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Tillage Update - 27th January 2022

How did your on farm trials work out last year? If you did not do any, what plans do you have this year to check whether the products you are applying are value for money?. Michael Hennessy, Head of Crop KT, Teagasc suggests carrying out replicated trials on your farm. He explains the process here

On farm trials - are you doing enough of them? 

It's no different to occasionally checking your miles per gallon in your car/jeep (or litres per 100 km in new money!). Every year should be treated as an opportunity to test something new on your farm.

The cornerstone of agricultural development has been to trying different practices on farm to see if there was an improvement.  This have developed through research centres to encompass replicated trials so that the differences could be statistically analysed.   

Replicated trials

These replicated trials, which should be peer reviewed, are the gold standard as regards what farmers can expect from a new technology or a new practice.   However, these trials take a lot of setup and time to develop in terms of thinking through how to measure one component so that adjusting that particular compound within the management of the crop can be measured. It's certainly tempting to compare different treatments with more than one adjustable factor, such as comparing conventional plough-based system to the newer no-till systems. But each of these systems are practiced differently, thereby making it difficult to pinpoint which change had the greatest (or any) influence on the final yield.

When we want to compare a new variety or a new plant protection product replicated trials are still the best place to find an answer.  It's often tempting for people who conduct these trials to present the figures in a way that is most beneficial to their product. However when you know what to look for it can be easy to distil whether the information is presented in the most flattering light or is there some more information missing which would contextualise the results to help get a better understanding of the results.

Statistical measurements

For all good peer reviewed trials the results need to be presented with statistical references attached to them. The main statistical factors quoted will be the CV and the LSD. The CV or coefficient of variation is a statistical measure of the dispersion of data points in a data series around the mean (average). Or in other words if the trial has a high CV then there was a lot of variation in the trial and  the results may not be as consistent as you would like. The LSD or least significant difference measures the probability of differences between values. In other words if the trial have a low LSD (p>0.05%) the trial shows that if this trial was repeated 100 times then we could expect the same result in 95 of these trials. Where the results were completed in multiple fields, over multiple years, which will capture different environmental conditions and soils, then these results will come with a high level of confidence that it can be translated to your farm.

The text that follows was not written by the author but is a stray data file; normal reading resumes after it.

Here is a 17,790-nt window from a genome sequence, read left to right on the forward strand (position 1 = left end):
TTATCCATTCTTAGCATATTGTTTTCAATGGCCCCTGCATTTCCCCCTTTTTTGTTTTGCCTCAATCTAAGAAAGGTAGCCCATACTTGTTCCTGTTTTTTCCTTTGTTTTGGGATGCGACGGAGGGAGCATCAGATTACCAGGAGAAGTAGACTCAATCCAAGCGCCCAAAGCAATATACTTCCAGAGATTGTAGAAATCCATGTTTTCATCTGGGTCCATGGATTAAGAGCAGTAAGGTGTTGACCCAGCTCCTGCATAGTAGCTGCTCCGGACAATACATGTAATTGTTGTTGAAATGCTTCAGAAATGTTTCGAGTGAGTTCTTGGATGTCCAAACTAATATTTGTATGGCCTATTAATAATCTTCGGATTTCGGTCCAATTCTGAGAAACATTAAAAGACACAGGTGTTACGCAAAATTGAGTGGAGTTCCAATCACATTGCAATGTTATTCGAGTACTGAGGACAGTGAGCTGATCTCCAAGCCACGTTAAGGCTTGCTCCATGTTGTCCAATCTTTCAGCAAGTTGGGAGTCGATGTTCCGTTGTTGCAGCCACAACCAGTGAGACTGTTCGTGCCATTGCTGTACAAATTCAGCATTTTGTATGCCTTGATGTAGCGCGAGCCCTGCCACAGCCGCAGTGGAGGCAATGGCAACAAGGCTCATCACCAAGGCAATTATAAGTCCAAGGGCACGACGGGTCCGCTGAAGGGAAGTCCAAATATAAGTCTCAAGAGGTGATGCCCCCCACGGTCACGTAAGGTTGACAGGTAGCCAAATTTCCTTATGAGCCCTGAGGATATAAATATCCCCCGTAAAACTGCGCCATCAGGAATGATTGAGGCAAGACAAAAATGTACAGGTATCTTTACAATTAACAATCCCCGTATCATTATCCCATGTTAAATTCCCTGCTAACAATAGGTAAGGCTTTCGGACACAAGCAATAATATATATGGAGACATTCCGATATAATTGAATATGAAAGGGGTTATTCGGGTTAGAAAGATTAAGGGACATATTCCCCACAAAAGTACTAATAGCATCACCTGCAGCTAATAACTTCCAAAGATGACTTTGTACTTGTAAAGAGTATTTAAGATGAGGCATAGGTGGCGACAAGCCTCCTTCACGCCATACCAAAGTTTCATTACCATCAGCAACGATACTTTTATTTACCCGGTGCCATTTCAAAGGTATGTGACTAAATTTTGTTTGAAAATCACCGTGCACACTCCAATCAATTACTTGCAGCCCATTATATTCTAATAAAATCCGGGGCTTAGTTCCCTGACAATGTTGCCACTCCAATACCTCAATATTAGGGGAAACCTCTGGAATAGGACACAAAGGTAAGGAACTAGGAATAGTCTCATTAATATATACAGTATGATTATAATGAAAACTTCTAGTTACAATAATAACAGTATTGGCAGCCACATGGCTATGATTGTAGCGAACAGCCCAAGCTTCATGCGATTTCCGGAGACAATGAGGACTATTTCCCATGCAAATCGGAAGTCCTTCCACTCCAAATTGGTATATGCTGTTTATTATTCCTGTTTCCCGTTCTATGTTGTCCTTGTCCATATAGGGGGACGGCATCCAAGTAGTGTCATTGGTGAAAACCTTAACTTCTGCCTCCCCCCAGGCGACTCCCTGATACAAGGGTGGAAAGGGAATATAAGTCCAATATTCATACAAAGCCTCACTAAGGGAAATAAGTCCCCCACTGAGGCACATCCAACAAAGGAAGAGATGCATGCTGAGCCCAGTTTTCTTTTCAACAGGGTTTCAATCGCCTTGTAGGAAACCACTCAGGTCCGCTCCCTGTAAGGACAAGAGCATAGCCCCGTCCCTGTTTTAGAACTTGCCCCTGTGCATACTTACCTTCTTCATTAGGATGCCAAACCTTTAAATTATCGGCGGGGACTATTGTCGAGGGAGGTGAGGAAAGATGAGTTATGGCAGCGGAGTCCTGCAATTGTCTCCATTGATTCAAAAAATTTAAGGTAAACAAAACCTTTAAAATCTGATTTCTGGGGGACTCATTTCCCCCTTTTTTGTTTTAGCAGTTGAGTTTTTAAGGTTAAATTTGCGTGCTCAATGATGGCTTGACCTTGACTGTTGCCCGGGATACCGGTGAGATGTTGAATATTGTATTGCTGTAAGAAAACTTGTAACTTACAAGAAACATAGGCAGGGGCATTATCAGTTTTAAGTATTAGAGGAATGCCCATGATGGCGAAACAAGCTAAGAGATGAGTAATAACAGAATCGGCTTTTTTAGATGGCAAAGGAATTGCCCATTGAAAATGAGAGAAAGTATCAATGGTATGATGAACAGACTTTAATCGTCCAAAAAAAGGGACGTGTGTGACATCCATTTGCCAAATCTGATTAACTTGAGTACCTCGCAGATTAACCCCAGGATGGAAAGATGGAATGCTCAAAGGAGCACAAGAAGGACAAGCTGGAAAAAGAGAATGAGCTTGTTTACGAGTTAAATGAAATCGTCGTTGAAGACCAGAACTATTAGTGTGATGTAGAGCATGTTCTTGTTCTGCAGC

The best way to test a product on your farm

With all that being said what’s the best way for you test a product on your farm? Firstly only test one variable at a time e.g. everything the same except the inclusion or absence of a product to be tested.

Select your most consistent field in terms of soil type and underlying pH, P&K values. Ideally applying the product to different tramlines to generate the best results e.g. apply the product to a tramline A, C, E , with none applied to tramline B, D, F. Care is needed a harvest to ensure you can measure yields from each tramline treatment area. A weighbridge is ideal, or a diet feeders (with weight cells) can be useful, and certainly a GPS yield monitor is the best way to measure these differences.  

What can you expect in terms of a result?

Its hard to come to a conclusion with small yield differences (0.3-0.5t/ha) with these type of comparisons. Where the yields are closer to 1 t/ha then there is a good chance there is something to be gained from the product.  And perhaps re test this again the next year to see if you get the same result..

Farming is a continual learning process and these on-farm trials are a vital part of your farm progression and profitability. If you're going to put in a comparison trial of your farm keep in contact with your advisor, as every advisor will be more than delighted to help you design and monitor the farm trail over the season.  Then everyone will learn from this process!!

Find out more information and advice from the Teagasc Crops team here.   The Teagasc Crops Specialists issue an article on a topic of interest to tillage farmers every Thursday on Teagasc Daily. Find your local Teagasc office here